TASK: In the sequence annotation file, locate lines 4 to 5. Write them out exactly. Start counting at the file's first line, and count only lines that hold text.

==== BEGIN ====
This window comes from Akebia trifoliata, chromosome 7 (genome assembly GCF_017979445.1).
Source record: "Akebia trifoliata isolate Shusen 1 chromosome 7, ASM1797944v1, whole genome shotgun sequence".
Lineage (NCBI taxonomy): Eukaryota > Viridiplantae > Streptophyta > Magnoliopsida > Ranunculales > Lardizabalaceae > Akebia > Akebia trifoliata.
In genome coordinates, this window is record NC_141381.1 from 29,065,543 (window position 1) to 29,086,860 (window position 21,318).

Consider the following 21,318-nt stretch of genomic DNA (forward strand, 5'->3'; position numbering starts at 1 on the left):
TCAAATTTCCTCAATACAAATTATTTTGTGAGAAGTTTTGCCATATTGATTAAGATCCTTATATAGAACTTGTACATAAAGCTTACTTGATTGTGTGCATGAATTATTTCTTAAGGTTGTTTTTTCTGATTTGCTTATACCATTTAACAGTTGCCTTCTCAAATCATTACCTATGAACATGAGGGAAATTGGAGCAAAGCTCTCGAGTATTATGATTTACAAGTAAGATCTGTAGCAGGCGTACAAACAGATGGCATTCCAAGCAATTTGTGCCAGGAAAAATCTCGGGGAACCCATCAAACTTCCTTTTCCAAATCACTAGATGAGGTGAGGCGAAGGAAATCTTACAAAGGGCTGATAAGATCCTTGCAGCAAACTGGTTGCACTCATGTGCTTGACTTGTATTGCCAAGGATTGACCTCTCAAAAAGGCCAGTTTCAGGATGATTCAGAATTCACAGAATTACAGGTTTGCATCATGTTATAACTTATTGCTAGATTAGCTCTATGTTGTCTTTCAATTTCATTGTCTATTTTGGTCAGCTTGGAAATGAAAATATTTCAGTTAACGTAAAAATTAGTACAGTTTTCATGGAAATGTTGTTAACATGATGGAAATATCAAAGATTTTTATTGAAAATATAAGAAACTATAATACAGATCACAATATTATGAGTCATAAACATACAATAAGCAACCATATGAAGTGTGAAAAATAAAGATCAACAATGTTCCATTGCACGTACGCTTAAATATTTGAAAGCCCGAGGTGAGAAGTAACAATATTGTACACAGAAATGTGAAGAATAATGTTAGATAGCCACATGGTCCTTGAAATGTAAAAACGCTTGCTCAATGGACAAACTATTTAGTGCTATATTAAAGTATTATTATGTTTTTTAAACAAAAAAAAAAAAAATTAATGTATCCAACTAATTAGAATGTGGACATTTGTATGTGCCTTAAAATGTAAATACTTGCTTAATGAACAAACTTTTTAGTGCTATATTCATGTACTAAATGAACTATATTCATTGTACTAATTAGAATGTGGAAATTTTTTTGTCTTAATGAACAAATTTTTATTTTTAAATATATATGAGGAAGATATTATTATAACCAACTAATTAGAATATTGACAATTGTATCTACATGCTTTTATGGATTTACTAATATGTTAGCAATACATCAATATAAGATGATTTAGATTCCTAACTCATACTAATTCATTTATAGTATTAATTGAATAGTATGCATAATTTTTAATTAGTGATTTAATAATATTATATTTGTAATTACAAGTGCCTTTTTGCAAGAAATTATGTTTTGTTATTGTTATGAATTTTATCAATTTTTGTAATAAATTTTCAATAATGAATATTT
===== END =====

In genome coordinates, this window is record NC_141381.1 from 29,065,543 (window position 1) to 29,086,860 (window position 21,318).

Consider the following 21,318-nt stretch of genomic DNA (forward strand, 5'->3'; position numbering starts at 1 on the left):